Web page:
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Heuristic explanation of why quantum mechanics plus SR imply antiparticles

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feynmann
#1
Dec26-08, 11:49 AM
P: 156
I'm looking for a heuristic explanation of why quantum mechanics plus special relativity requires antiparticles, Does anybody want to take a crack at it? Or am I asking for the impossible?
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TriTertButoxy
#2
Dec26-08, 02:16 PM
P: 194
Quantum mechanics plus special relativity does not necessarily require antiparticles: although it naturally accommodates them.

----The straightforward generalization of quantum mechanics to include special relativity requires a modification of the Schrodinger equation. Modifying the Hamiltonian to reflect the energy-momentum relation, [itex]E=\sqrt{m^2c^4+p^2c^2}[/itex], for relativistic particles,

[tex]\hat{H}=\sqrt{-\hbar^2c^2\nabla^2+m^2c^4}\,,[/tex]

leads to a non-local theory due to the differential under the square-root.

----Modifying the entire time-dependent Schrodinger equation to reflect the squared energy-momentum relation [itex]E^2=m^2c^4+p^2c^2[/itex] gives

[tex]-\hbar^2\frac{\partial^2}{\partial t^2}\psi(\mathbf{x},t)=-\hbar^2c^2\nabla^2+m^2c^4\psi(\mathbf{x},t)\,,[/tex]

the Klein-Gordon equation. While this gives a local theory, it contains negative-energy states in its spectrum. This is a problem since perturbations can cause transitions indefinitely into lower states (hence, this theory is unstable).

----The modern view is to abandon any attempt to directly modify the Schrodinger equation, and instead, to quantize a continuous field, [itex]\phi(\mathbf{x},t)[/itex], using ordinary quantum mechanics. The fields that are quantized, however, have dispersion relations of the same form as the squared energy-momentum relation [itex]E^2=m^2c^4+p^2c^2[/itex], with the energy, [itex]E[/itex], identified as the frequency, [itex]\omega_p[/itex], of propagating plane waves. The resulting Schrodinger equation, has no negative energy solutions, and is local. There are, however, negative frequency solutions associated with the field's dispersion relations.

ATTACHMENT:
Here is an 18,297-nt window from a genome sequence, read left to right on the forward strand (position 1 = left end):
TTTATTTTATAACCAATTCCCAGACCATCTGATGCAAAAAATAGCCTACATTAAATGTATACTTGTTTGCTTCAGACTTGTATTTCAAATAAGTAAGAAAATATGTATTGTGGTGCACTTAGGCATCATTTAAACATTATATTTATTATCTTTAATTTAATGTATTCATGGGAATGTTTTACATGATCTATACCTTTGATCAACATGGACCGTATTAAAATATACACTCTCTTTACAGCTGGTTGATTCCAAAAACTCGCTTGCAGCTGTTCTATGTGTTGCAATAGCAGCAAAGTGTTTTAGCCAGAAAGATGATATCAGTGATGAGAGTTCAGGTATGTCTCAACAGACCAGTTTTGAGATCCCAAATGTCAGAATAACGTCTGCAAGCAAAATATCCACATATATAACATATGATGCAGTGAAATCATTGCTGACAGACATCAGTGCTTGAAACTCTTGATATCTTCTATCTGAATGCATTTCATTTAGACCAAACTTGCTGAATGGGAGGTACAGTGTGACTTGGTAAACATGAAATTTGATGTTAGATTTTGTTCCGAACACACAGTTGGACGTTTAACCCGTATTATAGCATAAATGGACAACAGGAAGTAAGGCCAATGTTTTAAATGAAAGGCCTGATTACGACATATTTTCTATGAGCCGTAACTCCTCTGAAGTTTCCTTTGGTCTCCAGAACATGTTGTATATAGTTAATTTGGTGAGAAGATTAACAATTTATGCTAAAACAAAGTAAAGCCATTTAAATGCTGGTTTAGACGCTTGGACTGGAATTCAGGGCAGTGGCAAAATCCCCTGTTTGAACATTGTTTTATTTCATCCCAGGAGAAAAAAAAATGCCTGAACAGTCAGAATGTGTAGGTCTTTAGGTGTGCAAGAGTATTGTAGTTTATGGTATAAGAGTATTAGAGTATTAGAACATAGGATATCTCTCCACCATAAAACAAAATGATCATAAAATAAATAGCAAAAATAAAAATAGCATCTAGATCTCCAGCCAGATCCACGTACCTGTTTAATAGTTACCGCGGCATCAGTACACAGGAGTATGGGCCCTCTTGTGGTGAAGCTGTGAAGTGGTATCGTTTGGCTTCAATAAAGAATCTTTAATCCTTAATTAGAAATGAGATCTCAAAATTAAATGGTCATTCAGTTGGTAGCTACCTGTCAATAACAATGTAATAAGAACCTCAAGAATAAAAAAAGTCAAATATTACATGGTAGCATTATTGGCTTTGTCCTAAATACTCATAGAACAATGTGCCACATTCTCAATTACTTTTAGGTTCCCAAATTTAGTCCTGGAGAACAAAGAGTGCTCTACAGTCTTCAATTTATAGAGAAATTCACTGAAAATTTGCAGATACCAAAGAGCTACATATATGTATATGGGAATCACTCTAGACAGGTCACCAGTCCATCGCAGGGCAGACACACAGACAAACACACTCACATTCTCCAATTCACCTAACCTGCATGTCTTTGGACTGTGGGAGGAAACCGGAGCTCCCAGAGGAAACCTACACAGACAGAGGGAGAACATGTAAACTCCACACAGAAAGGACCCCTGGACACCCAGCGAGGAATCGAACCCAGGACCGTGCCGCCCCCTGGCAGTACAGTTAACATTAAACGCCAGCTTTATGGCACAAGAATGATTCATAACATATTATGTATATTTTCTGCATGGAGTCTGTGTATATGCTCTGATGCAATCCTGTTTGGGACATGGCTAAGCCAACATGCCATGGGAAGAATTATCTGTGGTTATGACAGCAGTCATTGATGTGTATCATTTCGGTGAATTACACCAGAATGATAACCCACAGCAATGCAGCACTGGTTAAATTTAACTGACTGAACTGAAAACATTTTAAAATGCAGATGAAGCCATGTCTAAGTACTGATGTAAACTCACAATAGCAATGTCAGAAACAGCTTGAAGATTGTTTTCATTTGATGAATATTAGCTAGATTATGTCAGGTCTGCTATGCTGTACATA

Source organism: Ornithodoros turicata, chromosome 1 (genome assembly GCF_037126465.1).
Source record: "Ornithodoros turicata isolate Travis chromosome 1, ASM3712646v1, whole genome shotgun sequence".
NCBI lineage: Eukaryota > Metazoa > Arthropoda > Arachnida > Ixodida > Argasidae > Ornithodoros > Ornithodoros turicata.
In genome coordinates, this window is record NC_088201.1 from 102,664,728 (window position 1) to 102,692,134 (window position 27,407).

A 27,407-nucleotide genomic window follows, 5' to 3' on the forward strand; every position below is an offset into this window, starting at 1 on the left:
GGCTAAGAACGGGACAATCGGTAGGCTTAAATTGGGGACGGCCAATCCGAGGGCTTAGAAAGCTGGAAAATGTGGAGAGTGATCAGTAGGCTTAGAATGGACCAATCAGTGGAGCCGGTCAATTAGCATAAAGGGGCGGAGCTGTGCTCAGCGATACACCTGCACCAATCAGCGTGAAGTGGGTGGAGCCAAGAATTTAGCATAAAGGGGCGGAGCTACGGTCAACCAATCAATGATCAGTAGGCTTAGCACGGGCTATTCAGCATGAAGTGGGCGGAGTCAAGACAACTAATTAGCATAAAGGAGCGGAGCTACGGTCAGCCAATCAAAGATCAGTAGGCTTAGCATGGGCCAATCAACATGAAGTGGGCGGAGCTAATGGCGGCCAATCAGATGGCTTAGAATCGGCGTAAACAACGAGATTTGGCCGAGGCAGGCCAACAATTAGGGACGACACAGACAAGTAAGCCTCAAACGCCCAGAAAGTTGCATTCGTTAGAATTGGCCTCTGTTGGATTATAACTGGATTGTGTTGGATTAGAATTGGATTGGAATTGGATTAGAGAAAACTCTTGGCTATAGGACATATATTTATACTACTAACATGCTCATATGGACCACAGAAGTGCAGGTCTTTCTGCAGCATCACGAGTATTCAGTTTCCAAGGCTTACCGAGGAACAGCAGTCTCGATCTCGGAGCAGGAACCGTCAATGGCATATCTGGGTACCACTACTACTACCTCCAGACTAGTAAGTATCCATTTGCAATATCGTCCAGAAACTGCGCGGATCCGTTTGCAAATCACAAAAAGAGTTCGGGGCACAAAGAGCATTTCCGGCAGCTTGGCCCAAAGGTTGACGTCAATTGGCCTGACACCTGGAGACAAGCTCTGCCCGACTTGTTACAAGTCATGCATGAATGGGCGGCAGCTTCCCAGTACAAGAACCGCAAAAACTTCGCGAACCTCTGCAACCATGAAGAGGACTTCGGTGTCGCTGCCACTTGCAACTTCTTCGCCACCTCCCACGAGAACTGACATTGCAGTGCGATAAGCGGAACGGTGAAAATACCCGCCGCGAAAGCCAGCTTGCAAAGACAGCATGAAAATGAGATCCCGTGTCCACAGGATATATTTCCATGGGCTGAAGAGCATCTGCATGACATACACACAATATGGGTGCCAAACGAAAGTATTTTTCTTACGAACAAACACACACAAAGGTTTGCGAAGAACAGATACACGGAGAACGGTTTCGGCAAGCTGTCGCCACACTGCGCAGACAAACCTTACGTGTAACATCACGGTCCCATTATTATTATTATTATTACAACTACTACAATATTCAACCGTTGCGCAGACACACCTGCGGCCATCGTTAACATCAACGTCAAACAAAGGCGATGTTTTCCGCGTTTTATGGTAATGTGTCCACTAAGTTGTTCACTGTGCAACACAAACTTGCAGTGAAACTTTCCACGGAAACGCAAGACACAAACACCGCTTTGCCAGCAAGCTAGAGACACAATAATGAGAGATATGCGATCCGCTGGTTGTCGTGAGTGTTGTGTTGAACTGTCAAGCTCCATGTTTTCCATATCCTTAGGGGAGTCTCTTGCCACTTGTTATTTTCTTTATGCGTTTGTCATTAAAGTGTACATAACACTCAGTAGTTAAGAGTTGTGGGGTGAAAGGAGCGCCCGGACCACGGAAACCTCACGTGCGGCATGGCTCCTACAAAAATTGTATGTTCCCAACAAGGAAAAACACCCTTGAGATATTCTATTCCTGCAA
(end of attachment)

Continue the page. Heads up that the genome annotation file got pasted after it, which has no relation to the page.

In the case that a real-valued field is quantized, negative and positive frequency solutions are identified, and there are no antiparticles. In the case that a complex-valued field is quantized, negative and positive frequency solutions are the particle and anti-particle solutions, respectively.
colorSpace
#3
Dec26-08, 04:23 PM
P: 242
Quote Quote by TriTertButoxy View Post
The resulting Schrodinger equation, has no negative energy solutions, and is local. There are, however, negative frequency solutions associated with the field's dispersion relations.
"Local" in which sense? For example, no non-local communication, or even no non-local correlation in entanglement? (If I may ask at the risk of going off-topic).

My understanding from articles and discussions of about a year ago is that (at least most) local theories require hidden variables, and that a large class of hidden-variable theories has meanwhile been disproven, that entanglement correlations are considered to demonstrate non-local correlations, even though this question is still somewhat open. "Non-local correlations" means that the effects are symmetric from each particles point of view, and therefore not usable for communication, which would require an asymmetric effect.

TriTertButoxy
#4
Dec26-08, 06:15 PM
P: 194
Heuristic explanation of why quantum mechanics plus SR imply antiparticles

I'm sorry about the confusion:
By local I meant microcausal. That is, the commutators of observables (built out of field operators) with a space-like separation vanish. This ensures that two measurements with a space-like separation do not interfere with each other (no information propagates faster than the speed of light). However, observables with space-like separations may still be correlated giving rise to entanglement.
Vanadium 50
#5
Dec26-08, 08:02 PM
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I think it depends on what you mean by "heuristic" - if it means "I want to understand the theory without understanding the mathematics behind it", the answer is no. If you're willing to live with an idea that's not too wrong, it's because the relationship between energy, momentum and mass in SR is quadratic, and just as you get two solutions to the quadratic equation, you get two particles of identical mass.


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